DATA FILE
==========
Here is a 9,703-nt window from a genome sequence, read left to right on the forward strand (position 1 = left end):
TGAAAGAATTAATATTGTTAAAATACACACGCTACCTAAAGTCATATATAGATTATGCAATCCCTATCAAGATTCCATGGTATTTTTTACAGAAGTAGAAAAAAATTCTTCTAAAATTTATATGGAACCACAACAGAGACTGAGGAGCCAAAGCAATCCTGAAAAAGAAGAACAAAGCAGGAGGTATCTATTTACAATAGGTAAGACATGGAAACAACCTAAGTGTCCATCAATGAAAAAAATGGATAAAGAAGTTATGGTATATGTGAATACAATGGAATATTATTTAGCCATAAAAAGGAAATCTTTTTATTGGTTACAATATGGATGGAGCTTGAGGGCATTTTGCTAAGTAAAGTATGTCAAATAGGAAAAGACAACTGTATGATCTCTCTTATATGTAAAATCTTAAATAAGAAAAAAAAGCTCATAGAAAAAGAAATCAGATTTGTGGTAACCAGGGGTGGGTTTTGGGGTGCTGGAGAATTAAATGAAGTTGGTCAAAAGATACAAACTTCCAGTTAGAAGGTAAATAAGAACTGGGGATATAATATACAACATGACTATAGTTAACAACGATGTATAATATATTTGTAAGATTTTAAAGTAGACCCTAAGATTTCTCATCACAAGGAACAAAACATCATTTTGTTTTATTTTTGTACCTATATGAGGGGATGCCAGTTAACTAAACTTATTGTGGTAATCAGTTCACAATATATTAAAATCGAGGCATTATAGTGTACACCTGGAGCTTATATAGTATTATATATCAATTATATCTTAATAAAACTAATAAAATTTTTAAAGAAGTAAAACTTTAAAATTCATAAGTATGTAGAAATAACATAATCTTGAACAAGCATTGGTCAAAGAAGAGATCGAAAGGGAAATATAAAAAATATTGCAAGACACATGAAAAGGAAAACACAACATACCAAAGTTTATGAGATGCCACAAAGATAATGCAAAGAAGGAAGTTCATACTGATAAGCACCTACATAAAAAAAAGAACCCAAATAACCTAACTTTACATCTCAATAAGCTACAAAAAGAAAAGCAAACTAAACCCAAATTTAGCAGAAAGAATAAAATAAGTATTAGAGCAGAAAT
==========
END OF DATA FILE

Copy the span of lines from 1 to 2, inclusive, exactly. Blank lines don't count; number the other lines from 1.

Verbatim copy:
Here is a 9,703-nt window from a genome sequence, read left to right on the forward strand (position 1 = left end):
TGAAAGAATTAATATTGTTAAAATACACACGCTACCTAAAGTCATATATAGATTATGCAATCCCTATCAAGATTCCATGGTATTTTTTACAGAAGTAGAAAAAAATTCTTCTAAAATTTATATGGAACCACAACAGAGACTGAGGAGCCAAAGCAATCCTGAAAAAGAAGAACAAAGCAGGAGGTATCTATTTACAATAGGTAAGACATGGAAACAACCTAAGTGTCCATCAATGAAAAAAATGGATAAAGAAGTTATGGTATATGTGAATACAATGGAATATTATTTAGCCATAAAAAGGAAATCTTTTTATTGGTTACAATATGGATGGAGCTTGAGGGCATTTTGCTAAGTAAAGTATGTCAAATAGGAAAAGACAACTGTATGATCTCTCTTATATGTAAAATCTTAAATAAGAAAAAAAAGCTCATAGAAAAAGAAATCAGATTTGTGGTAACCAGGGGTGGGTTTTGGGGTGCTGGAGAATTAAATGAAGTTGGTCAAAAGATACAAACTTCCAGTTAGAAGGTAAATAAGAACTGGGGATATAATATACAACATGACTATAGTTAACAACGATGTATAATATATTTGTAAGATTTTAAAGTAGACCCTAAGATTTCTCATCACAAGGAACAAAACATCATTTTGTTTTATTTTTGTACCTATATGAGGGGATGCCAGTTAACTAAACTTATTGTGGTAATCAGTTCACAATATATTAAAATCGAGGCATTATAGTGTACACCTGGAGCTTATATAGTATTATATATCAATTATATCTTAATAAAACTAATAAAATTTTTAAAGAAGTAAAACTTTAAAATTCATAAGTATGTAGAAATAACATAATCTTGAACAAGCATTGGTCAAAGAAGAGATCGAAAGGGAAATATAAAAAATATTGCAAGACACATGAAAAGGAAAACACAACATACCAAAGTTTATGAGATGCCACAAAGATAATGCAAAGAAGGAAGTTCATACTGATAAGCACCTACATAAAAAAAAGAACCCAAATAACCTAACTTTACATCTCAATAAGCTACAAAAAGAAAAGCAAACTAAACCCAAATTTAGCAGAAAGAATAAAATAAGTATTAGAGCAGAAAT